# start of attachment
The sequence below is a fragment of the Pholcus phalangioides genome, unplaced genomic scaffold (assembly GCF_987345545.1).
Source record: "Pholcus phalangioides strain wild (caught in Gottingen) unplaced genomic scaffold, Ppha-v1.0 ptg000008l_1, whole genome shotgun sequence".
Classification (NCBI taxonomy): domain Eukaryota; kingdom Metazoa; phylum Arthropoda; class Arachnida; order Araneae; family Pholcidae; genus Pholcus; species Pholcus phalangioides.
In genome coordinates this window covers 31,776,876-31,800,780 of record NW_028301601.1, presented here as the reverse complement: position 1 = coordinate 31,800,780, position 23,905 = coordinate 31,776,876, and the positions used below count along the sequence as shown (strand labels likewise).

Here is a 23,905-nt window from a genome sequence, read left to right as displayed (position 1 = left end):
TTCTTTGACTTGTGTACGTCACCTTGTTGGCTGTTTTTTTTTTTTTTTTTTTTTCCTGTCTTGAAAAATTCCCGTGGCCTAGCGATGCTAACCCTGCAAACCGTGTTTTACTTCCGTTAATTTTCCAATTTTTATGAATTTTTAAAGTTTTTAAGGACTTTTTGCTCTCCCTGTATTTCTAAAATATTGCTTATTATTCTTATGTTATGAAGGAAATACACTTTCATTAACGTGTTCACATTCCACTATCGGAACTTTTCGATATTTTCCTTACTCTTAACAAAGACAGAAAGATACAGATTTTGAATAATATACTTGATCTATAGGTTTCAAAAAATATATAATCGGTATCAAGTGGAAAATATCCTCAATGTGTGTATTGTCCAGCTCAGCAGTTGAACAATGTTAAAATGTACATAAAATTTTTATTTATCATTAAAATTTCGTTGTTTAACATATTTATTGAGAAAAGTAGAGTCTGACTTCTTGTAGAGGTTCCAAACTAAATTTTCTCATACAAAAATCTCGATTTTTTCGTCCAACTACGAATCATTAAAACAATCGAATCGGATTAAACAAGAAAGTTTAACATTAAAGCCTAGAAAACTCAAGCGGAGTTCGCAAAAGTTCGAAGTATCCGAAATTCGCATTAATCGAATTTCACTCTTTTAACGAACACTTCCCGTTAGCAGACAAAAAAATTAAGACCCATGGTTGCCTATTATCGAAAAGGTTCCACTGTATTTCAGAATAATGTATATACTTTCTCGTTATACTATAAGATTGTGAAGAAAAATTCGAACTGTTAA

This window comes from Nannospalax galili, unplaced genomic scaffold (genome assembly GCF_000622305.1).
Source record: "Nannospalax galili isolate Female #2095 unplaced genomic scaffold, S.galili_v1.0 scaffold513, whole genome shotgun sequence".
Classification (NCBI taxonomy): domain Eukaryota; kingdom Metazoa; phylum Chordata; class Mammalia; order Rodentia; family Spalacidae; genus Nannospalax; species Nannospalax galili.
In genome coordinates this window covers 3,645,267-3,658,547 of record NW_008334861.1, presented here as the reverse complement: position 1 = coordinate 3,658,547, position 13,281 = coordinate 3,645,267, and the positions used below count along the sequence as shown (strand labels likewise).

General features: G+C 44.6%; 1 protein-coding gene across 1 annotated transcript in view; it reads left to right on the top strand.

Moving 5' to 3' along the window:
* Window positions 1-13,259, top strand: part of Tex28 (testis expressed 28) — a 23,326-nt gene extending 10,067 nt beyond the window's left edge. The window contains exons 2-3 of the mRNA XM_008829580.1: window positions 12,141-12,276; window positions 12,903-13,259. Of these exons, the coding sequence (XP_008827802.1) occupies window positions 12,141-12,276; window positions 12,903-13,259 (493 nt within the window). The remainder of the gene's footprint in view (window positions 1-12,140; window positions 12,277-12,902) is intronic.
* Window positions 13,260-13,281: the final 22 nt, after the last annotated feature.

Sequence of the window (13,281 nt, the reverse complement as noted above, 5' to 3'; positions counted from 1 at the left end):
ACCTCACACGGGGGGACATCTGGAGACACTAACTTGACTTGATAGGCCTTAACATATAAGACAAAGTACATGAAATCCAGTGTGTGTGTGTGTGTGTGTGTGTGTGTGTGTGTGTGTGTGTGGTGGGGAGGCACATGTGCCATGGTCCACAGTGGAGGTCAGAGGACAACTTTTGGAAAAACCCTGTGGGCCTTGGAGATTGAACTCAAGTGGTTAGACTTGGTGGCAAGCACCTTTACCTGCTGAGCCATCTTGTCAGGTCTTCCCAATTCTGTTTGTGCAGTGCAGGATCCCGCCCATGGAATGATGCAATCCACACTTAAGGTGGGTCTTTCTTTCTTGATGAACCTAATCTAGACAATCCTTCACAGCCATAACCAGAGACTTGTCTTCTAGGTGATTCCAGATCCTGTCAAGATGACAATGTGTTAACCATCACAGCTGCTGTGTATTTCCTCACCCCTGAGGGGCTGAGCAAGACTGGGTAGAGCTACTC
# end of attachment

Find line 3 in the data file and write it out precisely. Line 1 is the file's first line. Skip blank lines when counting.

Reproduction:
Classification (NCBI taxonomy): domain Eukaryota; kingdom Metazoa; phylum Arthropoda; class Arachnida; order Araneae; family Pholcidae; genus Pholcus; species Pholcus phalangioides.